Anatomy of an (authentic) American political campaign

Follow the 96-day evolution of a grass roots political campaign as an All-American rural community fights back against the political manipulation of their town board's election.

Sunday, October 16, 2005

Day Sixty Eight

My door to door campaign is pretty interesting these days as I am canvassing the voting district of the Democratic incumbent/endorsed candidate.

I’ve been unsure of what to expect from voters in this district for two reasons. The first obviously being the fact that many consider the area to be the realm of the incumbent. The other reason however is much more personal, and it relates to a newspaper column that I wrote two years ago about the pastor of the Catholic Church in the district.

At the time I was a parishioner of the Church. The column I wrote concerned an action taken by the pastor directly against my husband and me. I was blunt and openly critical in my essay and as a result, I caused a public stir that lasted for almost two months. After writing the column, I never returned to the Church and so as I approach each house in this district I wonder if I might be in for a long awaited tongue lashing on the subject.

So far, all has gone smoothly. As in the other districts, people have been kind and welcoming. In fact, at my last house tonight, I had the pleasure of meeting a man who claims to have launched the Democratic incumbent’s political career. He’s a ninety plus year old retired farmer who I just happened to catch as he leaving for his regular euchre game at the local sportsman’s club just down the road from his house.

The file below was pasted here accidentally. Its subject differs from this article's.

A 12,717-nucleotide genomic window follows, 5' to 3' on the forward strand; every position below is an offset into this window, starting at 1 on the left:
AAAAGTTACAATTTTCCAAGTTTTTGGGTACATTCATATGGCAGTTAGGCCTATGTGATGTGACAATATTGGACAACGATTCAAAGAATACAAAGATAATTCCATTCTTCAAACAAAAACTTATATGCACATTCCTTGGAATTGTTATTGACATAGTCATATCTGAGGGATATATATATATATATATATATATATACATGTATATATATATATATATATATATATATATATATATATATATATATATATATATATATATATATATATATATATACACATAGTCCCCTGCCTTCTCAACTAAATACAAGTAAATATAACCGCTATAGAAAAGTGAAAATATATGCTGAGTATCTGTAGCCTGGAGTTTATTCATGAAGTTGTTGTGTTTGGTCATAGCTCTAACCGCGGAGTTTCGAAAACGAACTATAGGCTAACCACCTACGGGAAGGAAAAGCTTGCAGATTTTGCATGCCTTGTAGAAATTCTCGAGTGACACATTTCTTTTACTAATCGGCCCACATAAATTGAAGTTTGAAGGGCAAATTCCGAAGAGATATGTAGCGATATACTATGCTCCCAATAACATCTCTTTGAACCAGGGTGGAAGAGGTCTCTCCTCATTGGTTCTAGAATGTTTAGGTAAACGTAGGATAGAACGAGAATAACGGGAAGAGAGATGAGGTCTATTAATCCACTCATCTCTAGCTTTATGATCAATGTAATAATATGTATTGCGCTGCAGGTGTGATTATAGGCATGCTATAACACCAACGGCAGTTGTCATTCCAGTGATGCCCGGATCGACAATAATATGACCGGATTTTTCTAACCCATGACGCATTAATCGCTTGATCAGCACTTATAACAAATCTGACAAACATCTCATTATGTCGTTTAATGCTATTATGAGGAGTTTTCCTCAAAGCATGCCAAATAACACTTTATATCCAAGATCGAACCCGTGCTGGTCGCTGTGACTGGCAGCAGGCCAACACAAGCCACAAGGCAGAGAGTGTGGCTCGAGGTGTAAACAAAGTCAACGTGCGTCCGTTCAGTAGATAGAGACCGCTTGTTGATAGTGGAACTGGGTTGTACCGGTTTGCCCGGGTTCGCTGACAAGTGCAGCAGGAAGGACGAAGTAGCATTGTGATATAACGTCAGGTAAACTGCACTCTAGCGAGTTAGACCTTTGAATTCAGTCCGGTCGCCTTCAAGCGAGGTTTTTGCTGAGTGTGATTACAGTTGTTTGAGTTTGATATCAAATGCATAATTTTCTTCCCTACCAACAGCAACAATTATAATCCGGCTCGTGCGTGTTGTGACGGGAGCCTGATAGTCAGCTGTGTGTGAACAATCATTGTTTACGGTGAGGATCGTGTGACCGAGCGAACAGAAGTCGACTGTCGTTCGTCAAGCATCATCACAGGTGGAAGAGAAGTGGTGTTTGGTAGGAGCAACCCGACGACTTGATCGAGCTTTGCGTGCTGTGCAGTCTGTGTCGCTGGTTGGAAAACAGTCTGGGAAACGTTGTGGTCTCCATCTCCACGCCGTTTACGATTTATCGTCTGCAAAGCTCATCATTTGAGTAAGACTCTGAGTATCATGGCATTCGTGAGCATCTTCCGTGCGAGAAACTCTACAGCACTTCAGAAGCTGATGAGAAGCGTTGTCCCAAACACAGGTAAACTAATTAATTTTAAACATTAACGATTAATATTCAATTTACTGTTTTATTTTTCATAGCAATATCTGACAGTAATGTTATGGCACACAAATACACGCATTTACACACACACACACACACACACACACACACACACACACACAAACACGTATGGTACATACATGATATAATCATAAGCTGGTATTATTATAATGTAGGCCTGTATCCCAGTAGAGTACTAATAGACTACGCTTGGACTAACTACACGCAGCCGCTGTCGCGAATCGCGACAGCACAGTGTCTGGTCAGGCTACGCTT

As I introduced myself and explained why I was at his back door, he immediately asked if I was running against the incumbent. To which I gave the answer that I offer anyone who asks that question, that I am not running against anyone, rather I am running for the residents of the Town.

That answer seemed to please him and we spent the next ten minutes talking about the town, and his family and some of his remarkable memories of the community. I enjoyed listening to his stories and I was glad that I caught him before he left for his euchre game.

As I said goody-bye, he wished me luck and said he would vote for me---after his favored incumbent, of course!

I finished up the night at the Town Board Meeting. My friend, who is running as the endorsed Republican Candidate, and I met there. We sat together. I think people aren’t unsure what to think of our collaborative effort in this campaign. But no matter, at least one of us is going to be elected and so we figure we have little to loose by supporting each other whenever and how ever we can.

The town meeting was short and concise. The Supervisor was out of town so the Deputy Supervisor, who just happens to be the Democratic Candidate running for office, presided. She did an effective job. My only issue with the meeting was that a question raised by a woman (also known as the Town Gadfly) was really not answered. And it was the second time in as many meetings that the question was raised and fundamentally ignored.

For my nickel, that’s the kind of blatant disregard for voters that gets government officials in trouble. I don’t care whether the problem or concern seems important to those governing or not. If a citizen asks a question of their elected official, then their role as a public servant requires an answer.

Ignoring the constituent is not my idea of an answer.
 
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